My favorite librarian has her first master's degree in Spanish literature, so she has read Cien Años de Soledad by Gabriel Garcia Márquez more than once. I have always been vaguely aware of it, but it was not until I heard this discussion of the work on the BBC Forum that I was motivated to read it soon, rather than eventually.
|Image: Detail of mural by Oscar Gonzalez & Andrew Pisacane|
Raul Arboleda via Getty & BBC
The seven-generation family saga that some of these scholars consider a veritable bible of Latin America takes place in the fictional coastal village of Macondo. As they detail in their discussion, it is based very directly on the arrival of modernity in the author's real home village of Aracataca -- which is much more fun to pronounce.
Because BBC often sunsets its digital content, I have downloaded this discussion for use in my class, and I am copying its description below, because it includes the names of all the speakers.
Released On: 15 Apr 2021
Considered to be one of literature’s supreme achievements, One Hundred Years of Solitude by the Colombian novelist Gabriel García Márquez is reported to be the most popular work of Spanish-language fiction since Don Quixote in the 17th century. Written in 1967, it tells the story of seven generations of the Buendía family, whose patriarch is the founder of a fictional Colombian village called Macondo. But why is it said this novel – which fuses the fantastical and the real – tells the story of Latin America and has given an entire continent its voice?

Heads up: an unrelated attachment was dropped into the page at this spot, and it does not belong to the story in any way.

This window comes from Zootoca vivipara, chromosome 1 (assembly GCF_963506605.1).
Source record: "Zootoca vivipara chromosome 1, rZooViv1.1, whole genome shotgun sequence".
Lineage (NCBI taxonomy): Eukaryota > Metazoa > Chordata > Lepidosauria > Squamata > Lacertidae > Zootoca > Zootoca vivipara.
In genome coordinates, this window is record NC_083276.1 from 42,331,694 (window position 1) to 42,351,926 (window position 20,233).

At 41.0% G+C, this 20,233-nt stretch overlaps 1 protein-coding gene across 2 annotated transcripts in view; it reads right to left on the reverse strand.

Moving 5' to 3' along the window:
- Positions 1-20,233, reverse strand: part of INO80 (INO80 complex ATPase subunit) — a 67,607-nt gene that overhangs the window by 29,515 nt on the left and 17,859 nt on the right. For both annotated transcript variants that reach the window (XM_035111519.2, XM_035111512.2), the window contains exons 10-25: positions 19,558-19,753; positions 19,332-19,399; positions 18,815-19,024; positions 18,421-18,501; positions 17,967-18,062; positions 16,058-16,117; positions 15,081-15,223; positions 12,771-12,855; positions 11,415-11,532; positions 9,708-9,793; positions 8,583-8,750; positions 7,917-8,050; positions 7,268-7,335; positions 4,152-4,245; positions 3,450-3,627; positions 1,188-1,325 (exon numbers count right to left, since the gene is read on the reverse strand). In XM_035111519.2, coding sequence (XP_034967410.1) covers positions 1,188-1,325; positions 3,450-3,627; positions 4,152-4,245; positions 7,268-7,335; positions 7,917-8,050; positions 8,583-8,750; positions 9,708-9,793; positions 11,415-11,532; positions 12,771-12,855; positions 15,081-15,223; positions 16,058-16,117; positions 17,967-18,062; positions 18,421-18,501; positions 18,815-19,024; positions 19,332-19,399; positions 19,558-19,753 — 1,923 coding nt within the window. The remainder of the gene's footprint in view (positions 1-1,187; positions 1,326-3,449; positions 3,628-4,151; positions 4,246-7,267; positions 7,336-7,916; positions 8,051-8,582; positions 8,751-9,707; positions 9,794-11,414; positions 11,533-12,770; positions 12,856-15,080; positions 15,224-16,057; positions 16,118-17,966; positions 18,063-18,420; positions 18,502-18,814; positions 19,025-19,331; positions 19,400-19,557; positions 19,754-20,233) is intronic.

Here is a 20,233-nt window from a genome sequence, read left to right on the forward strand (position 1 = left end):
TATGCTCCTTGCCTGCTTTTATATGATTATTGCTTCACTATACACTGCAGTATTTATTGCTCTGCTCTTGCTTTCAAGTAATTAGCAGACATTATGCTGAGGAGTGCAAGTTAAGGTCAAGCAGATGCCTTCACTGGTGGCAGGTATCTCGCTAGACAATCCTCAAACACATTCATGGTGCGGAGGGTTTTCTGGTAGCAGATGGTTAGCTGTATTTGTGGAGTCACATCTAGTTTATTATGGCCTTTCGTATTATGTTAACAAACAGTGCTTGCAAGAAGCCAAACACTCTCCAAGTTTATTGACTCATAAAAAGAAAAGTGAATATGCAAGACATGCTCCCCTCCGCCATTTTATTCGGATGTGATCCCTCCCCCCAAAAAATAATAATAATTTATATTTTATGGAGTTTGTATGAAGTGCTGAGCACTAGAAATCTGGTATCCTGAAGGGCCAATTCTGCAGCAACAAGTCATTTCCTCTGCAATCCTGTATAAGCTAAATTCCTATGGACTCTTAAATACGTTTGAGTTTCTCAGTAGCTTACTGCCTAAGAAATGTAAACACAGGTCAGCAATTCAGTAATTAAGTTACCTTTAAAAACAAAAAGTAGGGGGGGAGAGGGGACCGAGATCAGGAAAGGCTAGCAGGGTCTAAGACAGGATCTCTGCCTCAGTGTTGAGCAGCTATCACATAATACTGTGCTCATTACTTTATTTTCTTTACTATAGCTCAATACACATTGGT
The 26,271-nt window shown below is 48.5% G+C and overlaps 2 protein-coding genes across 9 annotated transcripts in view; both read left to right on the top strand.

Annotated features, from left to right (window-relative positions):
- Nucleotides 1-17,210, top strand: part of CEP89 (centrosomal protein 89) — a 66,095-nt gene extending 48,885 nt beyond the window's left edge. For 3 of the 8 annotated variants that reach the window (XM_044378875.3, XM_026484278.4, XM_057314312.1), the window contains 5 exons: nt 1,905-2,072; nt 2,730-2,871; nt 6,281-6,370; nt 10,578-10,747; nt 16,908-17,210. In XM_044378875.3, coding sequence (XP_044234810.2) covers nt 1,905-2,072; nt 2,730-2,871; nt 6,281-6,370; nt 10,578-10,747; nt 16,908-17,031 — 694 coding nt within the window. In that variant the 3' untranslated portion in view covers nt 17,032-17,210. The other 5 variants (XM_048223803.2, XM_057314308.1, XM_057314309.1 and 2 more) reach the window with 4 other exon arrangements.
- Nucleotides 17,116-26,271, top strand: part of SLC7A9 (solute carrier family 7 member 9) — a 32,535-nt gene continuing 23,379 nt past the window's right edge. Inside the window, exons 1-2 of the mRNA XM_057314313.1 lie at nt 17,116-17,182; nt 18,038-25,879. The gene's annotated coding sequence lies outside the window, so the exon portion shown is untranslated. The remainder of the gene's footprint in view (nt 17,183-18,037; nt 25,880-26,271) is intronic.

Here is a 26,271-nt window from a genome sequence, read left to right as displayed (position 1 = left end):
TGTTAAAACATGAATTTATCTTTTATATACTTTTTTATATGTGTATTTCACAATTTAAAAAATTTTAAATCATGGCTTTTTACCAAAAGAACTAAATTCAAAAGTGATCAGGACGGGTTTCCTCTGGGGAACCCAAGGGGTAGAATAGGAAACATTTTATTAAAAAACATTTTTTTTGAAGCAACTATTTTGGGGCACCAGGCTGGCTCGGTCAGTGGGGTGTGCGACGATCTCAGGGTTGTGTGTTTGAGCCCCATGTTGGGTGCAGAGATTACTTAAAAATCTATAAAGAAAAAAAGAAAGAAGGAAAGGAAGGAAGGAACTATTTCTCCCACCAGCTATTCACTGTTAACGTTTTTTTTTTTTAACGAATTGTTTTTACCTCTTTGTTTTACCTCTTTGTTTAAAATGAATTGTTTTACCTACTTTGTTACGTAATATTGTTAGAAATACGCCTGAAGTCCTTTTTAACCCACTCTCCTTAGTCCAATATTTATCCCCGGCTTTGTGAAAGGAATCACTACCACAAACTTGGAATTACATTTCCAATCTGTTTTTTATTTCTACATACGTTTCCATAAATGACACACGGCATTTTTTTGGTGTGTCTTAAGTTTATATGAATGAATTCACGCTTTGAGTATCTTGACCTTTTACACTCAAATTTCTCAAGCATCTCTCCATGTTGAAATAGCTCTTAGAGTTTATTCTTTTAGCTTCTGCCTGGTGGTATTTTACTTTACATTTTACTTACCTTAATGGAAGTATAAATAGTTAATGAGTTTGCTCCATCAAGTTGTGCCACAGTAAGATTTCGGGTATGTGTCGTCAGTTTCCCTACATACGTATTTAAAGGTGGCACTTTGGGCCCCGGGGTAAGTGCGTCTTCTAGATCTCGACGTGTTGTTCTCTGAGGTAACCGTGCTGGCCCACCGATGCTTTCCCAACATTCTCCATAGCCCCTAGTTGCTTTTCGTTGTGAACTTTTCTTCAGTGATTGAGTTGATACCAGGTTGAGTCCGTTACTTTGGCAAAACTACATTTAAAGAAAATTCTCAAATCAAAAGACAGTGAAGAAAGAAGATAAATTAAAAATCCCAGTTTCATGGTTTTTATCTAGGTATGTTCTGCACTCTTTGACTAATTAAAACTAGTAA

Joining Bridget Kendall are Ilan Stavans, Professor in Latin American and Latino Culture at Amherst College in Massachusetts, in the United States, and the biographer of Gabriel García Márquez; María del Pilar Blanco, Associate Professor in Spanish American literature at Oxford University, and Parvati Nair, Professor of Hispanic, Cultural and Migration studies at Queen Mary, University of London.
Produced: Anne Khazam